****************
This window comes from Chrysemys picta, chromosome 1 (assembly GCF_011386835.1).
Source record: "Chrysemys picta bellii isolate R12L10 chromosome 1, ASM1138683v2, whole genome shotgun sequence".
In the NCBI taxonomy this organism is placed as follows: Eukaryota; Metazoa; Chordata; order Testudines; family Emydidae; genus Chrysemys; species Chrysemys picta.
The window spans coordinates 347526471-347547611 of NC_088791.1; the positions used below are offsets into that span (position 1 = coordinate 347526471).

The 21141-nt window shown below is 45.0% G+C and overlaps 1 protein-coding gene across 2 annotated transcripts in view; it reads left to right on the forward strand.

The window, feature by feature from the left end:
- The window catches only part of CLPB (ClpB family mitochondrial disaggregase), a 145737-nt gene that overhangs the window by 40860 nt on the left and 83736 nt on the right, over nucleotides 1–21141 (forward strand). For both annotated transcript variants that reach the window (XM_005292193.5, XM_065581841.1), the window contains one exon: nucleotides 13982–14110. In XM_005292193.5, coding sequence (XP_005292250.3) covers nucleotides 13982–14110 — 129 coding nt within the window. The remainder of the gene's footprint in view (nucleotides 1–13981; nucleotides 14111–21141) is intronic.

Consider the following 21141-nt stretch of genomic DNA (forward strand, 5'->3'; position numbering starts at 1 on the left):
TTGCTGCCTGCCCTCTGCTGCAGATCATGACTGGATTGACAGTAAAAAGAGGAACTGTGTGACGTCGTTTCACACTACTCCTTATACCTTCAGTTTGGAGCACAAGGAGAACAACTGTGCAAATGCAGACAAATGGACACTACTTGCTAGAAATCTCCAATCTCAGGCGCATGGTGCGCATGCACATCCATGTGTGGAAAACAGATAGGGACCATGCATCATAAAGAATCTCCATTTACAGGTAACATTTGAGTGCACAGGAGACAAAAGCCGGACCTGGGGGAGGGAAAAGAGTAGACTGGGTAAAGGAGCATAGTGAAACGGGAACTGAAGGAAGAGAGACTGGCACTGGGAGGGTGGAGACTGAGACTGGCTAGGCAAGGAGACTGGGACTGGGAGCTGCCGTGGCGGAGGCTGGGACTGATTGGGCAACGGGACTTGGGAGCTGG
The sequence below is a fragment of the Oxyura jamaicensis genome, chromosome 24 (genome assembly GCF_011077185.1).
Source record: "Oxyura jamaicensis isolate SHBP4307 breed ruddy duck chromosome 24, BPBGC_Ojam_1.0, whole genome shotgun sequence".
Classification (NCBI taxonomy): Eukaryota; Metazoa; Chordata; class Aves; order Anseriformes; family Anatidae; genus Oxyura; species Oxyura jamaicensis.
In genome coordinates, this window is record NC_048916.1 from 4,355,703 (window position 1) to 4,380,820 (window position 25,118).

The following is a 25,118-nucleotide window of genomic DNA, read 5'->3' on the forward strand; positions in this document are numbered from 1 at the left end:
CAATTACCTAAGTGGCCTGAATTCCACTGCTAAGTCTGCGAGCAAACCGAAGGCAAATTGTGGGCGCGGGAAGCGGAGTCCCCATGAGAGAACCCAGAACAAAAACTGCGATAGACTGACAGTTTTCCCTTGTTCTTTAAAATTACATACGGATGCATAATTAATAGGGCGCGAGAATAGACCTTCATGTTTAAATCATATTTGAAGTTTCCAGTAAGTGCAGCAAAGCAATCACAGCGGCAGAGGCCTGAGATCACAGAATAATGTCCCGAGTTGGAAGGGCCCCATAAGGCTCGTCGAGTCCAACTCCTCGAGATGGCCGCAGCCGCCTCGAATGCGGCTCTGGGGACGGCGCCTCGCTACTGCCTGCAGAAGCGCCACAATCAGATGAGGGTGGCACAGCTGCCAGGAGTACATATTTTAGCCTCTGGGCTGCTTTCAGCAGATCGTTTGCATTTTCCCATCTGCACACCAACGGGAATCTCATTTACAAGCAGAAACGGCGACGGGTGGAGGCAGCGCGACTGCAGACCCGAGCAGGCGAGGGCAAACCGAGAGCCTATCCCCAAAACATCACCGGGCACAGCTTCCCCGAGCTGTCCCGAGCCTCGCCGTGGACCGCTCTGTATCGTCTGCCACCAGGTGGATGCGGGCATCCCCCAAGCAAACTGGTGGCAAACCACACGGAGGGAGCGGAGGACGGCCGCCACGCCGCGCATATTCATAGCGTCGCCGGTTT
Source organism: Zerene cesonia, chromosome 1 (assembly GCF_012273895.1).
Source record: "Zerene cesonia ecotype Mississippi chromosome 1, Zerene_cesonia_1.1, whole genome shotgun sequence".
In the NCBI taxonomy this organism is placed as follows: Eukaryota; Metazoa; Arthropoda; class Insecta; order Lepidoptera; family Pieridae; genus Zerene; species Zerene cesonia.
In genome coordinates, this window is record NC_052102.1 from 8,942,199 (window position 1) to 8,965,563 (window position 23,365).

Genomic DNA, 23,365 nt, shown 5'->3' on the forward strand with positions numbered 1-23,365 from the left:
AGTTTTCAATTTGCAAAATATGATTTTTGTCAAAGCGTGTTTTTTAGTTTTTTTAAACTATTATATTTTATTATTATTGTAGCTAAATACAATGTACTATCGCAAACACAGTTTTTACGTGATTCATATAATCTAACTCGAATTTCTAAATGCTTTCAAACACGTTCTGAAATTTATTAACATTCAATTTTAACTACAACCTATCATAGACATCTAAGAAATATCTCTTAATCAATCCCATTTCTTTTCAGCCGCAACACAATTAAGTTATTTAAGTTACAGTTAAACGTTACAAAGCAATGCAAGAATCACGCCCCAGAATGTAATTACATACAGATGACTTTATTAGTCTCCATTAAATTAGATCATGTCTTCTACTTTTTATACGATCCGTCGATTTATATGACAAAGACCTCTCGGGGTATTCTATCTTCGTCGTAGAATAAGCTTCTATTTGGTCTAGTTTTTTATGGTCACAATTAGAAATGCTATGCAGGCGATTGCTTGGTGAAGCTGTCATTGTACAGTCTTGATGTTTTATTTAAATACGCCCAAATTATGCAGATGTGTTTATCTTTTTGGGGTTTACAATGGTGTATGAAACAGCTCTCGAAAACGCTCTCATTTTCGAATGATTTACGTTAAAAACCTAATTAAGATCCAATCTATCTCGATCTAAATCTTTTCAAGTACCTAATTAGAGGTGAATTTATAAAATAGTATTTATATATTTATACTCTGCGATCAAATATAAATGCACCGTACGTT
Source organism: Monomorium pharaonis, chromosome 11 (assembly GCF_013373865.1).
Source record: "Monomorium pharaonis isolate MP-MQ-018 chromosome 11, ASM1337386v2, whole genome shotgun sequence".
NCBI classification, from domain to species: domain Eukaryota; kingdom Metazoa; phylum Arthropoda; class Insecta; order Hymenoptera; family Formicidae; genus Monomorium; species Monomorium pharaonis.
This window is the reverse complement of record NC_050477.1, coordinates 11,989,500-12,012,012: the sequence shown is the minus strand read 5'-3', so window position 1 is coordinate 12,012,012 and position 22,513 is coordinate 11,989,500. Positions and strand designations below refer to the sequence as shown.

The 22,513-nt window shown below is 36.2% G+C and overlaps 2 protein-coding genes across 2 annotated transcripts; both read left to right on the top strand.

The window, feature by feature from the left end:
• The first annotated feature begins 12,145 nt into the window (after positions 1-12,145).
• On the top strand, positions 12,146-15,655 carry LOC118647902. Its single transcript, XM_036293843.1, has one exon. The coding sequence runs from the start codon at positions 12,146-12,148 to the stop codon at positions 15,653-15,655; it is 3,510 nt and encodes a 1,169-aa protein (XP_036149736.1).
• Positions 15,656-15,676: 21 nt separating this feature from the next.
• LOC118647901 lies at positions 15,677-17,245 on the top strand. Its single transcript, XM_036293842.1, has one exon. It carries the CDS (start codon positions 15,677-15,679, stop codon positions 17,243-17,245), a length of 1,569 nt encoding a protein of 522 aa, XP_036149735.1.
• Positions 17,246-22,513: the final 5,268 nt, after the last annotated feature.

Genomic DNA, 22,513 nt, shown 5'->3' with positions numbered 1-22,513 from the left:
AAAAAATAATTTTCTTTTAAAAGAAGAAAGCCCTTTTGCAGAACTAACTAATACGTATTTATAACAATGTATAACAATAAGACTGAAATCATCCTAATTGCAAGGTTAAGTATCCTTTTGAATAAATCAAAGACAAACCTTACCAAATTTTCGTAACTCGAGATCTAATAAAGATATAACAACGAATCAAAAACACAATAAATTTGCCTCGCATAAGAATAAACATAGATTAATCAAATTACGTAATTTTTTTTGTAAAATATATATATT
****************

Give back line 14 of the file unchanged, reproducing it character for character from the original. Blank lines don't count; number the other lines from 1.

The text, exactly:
The following is a 25,118-nucleotide window of genomic DNA, read 5'->3' on the forward strand; positions in this document are numbered from 1 at the left end: